In Ganjam district, while at least 40 police personnel have tested COVID positive, at least ten under-trial prisoners have been found to be positive after their arrest.
“Our personnel sanitize on a regular basis, while disinfection of the police stations is done daily,” she said. Moreover, outsiders were not allowed inside the police station during the pandemic period.
“Police persons go outside the police station to talk or to receive any grievance from the complainant. During the period, they were also strictly instructed to maintain social distancing and follow other COVID regulations,” she said.
Berhampur, June 24 (LocalWire): Sarah Sharma, Superintendent of Police, Gajapati, has decided to adopt the Soura tribal village in Bhubani panchayat located atop a hill, having a population of nearly 120.
Besides providing clothes to all people, including women and children, she has distributed books, mosquito nets, utensils, slippers, water containers, solar lights and masks, in order to contain the spread of COVID-19.
“In the first phase, we have distributed these essential materials, as per the demands of the people,” she said.
With her personal initiation, some of these materials were procured from local entrepreneurs, funds from Mo Sarkar and the contribution from the alumni association of Hidayutullah National Law University (HNLA) Raipur, Chhattisgarh.
Sharma was serving there as an Assistant Professor in 2008, before becoming an IPS officer in 2010.
“During my discussion with the villagers about maintaining social distancing, I urged them to enroll their children in the nearby schools and to give up the shifting cultivation which caused the destruction of the jungle,” she said.
“The villagers gladly accepted the proposal, while the children were eager to go to school,” she said.
The remote village lacks basic infrastructure like roads, drinking water, and schools for the children.
The villagers who are eking out their livelihood by practicing shifting cultivation on the hilltops bear nature’s fury in the rainy season while living in very miserable conditions.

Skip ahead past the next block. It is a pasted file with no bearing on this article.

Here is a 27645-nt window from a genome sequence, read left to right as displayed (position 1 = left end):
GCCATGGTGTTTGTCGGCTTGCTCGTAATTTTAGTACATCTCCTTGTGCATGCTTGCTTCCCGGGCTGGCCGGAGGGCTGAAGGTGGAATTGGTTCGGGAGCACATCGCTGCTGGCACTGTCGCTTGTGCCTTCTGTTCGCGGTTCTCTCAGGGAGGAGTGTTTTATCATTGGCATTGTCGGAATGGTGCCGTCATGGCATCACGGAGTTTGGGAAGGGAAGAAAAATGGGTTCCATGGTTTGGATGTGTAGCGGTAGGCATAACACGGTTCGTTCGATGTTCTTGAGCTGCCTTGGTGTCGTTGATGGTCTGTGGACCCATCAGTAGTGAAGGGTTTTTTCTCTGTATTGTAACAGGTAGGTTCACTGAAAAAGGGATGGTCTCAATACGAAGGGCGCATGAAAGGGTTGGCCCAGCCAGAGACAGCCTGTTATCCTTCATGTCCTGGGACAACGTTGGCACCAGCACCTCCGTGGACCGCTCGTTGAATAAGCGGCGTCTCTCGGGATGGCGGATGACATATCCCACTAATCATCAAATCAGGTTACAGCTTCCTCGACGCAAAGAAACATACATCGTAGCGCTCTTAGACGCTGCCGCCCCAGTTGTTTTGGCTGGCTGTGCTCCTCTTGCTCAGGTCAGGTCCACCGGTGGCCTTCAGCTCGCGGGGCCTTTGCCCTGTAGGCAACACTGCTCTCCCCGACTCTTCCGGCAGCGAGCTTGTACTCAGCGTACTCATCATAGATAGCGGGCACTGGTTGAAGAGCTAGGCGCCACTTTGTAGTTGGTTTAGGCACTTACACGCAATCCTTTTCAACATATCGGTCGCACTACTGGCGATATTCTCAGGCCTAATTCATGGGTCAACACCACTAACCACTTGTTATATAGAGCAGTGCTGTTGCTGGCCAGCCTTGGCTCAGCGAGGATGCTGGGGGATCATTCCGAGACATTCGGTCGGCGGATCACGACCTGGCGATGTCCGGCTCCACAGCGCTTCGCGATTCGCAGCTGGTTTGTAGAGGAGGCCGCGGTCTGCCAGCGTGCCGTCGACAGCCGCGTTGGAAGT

While most of the children have dropped their studies at the primary level due to poverty, they cannot even access basic health services.
Berhampur: March 16 (LocalWire) A 27-year old man from the Baliguda area, who was admitted at the district headquarters hospital, Phulbani for suspected Covid-19 infection fled from the hospital on Monday.
Kandhamal chief district medical officer Rajashree Patnaik however said, he had no symptoms of the novel coronavirus infection.
Since he came from the Corona hit Kerala, about 13 days ago and suffering from a cold, he had been kept under observation for two weeks.
His quarantine period will come to end on Tuesday, she said.
Besides him, the other two persons, including a woman, were kept in the isolation ward as the duo had also returned from Kerala.
‘The conditions of them are stated to be good’, she added.
Meanwhile, the Gajapati district administration has identified 11 persons who came from foreign countries in the last 11 days and stay quarantined at their homes.
These persons had travelled USA, Malaysia, Dubai, and Abudhabi.
Gajapati collector Anupam Shah said they have been kept under observation as per the direction of the government.
They have been asked to avoid visiting the public gatherings and to strictly follow the home isolation.